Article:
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Let $\{x_k\}$ be an infinite series. It is known that $\sum_{k=-\infty}^\infty \vert x_k\vert^2<\infty$ and $\sum_{k=-\infty}^\infty \vert x_k\vert$ does not converge. How do I prove that the Fourier transform of $\{x_k\}$, $\mathcal{F}(\omega)$ exists (or what other conditions need to be satisfied for it to exist)? I can solve this if $x_k$ is absolutely summable, but given that this is not satisfied, I don't know how.

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Whether it exists depends on which space you allow $\mathcal{F}$ to be. Using Parseval, you can immediately show from $\sum_k |x_k|^2$ that in your case $\mathcal{F}(\omega) \in L^2([0,2\pi])$. So if you allow for functions in $L^2$ the Fourier transform exist without further assumtions.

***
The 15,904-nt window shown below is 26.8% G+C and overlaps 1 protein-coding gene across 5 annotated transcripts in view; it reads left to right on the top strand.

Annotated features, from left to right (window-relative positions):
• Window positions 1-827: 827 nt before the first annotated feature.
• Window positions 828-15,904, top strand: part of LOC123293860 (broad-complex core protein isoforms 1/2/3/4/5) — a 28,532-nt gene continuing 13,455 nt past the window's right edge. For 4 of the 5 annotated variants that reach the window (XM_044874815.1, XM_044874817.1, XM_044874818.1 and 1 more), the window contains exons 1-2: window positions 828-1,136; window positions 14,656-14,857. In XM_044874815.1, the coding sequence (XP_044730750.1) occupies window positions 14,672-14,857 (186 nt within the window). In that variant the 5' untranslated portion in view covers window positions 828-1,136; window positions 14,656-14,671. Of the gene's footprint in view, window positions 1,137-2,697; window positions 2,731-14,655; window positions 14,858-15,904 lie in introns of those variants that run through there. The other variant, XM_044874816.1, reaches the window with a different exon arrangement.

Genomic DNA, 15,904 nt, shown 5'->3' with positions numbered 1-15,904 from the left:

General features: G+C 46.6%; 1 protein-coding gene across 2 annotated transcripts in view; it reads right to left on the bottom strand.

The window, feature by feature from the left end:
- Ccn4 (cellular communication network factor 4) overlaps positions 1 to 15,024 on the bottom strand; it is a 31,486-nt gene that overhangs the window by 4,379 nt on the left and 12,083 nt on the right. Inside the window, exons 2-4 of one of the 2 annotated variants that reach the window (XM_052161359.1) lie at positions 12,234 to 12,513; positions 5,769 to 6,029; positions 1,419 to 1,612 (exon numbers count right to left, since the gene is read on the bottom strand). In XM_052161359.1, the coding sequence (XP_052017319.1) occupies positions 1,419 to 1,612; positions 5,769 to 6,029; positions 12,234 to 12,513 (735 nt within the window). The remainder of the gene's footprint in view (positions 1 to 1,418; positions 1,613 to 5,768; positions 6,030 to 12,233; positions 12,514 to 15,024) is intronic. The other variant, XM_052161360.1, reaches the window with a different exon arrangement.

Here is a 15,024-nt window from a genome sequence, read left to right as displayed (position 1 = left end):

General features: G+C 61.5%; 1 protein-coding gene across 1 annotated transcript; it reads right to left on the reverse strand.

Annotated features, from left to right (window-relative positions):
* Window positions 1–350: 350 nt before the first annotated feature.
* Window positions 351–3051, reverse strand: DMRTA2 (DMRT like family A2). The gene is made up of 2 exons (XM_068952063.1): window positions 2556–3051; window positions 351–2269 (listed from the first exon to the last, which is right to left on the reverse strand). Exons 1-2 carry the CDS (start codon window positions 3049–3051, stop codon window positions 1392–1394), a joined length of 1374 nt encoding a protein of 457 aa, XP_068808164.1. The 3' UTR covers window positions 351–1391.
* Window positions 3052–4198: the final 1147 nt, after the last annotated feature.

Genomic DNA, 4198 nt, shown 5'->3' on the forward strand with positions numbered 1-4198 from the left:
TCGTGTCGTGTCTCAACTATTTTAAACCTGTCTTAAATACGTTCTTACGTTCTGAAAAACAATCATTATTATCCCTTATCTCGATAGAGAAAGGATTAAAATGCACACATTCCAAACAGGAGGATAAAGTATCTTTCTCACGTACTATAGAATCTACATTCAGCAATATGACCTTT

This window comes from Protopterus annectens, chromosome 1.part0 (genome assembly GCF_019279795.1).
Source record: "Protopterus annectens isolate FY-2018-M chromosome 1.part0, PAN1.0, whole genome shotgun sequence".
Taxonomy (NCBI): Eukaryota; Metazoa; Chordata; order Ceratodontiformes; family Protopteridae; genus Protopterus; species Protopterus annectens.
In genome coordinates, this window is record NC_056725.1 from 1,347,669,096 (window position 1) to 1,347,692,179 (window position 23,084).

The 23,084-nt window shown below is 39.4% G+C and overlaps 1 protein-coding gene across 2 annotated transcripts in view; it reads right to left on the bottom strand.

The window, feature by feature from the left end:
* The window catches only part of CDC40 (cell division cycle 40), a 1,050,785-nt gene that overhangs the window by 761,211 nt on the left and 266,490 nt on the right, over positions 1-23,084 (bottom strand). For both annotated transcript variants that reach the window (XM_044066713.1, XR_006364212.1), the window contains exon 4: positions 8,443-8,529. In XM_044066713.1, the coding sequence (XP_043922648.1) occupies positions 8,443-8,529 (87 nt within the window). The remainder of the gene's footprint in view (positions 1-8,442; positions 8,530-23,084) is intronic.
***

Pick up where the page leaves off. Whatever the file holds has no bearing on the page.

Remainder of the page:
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But doesn't use of Parseval's/Plancheral's theorem require the existance of the Fourier transform in the first place? I thought that these theorems only allowed extensions of the Fourier transform to $L^2$. – user7815 Mar 7 '11 at 22:15
The Fourier series exist due to the fact that $x \in \ell^2$ and Parseval tells you that the result is in $L^2$. – Fabian Mar 7 '11 at 22:22
Maybe the following wikipedia article helps – Fabian Mar 7 '11 at 22:37

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